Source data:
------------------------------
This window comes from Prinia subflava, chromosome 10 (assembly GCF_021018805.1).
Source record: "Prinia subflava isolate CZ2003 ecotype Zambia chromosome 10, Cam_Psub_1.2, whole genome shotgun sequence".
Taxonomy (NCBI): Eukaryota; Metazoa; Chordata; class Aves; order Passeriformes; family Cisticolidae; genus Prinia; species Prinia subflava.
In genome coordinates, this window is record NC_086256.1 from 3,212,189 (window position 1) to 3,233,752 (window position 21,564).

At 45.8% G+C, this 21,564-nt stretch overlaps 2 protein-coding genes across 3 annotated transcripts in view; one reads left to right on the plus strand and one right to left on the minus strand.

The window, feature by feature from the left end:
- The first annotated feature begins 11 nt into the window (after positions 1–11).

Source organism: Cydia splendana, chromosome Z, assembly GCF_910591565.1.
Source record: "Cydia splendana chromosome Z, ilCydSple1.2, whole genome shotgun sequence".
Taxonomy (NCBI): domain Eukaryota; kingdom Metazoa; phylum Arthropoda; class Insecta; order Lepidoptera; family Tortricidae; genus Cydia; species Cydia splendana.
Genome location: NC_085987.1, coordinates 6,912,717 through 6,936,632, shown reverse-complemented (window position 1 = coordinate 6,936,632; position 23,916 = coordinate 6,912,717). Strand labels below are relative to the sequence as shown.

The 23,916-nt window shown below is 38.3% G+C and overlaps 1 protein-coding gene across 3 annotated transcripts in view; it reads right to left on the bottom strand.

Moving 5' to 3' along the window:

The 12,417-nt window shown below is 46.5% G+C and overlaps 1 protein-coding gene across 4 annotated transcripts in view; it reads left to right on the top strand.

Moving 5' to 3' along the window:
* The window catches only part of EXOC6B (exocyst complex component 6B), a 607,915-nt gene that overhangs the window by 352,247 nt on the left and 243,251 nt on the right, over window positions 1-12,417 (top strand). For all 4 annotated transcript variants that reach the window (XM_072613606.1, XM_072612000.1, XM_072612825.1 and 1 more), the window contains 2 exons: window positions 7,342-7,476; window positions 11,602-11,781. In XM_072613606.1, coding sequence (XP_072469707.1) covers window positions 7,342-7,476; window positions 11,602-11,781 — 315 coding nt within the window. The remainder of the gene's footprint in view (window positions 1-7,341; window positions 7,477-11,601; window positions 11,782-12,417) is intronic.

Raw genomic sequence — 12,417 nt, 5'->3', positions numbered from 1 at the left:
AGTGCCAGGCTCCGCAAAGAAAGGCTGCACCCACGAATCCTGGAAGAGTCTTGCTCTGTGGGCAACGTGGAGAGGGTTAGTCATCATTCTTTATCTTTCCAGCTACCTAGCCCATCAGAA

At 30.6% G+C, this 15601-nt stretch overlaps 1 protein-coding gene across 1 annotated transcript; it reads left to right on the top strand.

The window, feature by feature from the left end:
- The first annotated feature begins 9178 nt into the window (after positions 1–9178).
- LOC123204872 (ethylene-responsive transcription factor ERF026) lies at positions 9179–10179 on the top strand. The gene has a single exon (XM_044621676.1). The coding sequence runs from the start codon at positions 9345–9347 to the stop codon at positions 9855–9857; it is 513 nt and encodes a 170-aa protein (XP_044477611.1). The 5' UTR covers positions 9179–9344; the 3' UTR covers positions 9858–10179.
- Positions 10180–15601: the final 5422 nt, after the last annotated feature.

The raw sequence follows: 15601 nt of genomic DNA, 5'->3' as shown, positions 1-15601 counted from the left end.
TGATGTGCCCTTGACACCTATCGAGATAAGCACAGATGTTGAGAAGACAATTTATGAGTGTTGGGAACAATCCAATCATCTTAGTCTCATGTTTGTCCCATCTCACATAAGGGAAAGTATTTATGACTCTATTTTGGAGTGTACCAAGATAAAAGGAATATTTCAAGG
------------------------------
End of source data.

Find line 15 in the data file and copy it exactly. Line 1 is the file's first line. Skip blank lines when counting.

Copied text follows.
Moving 5' to 3' along the window: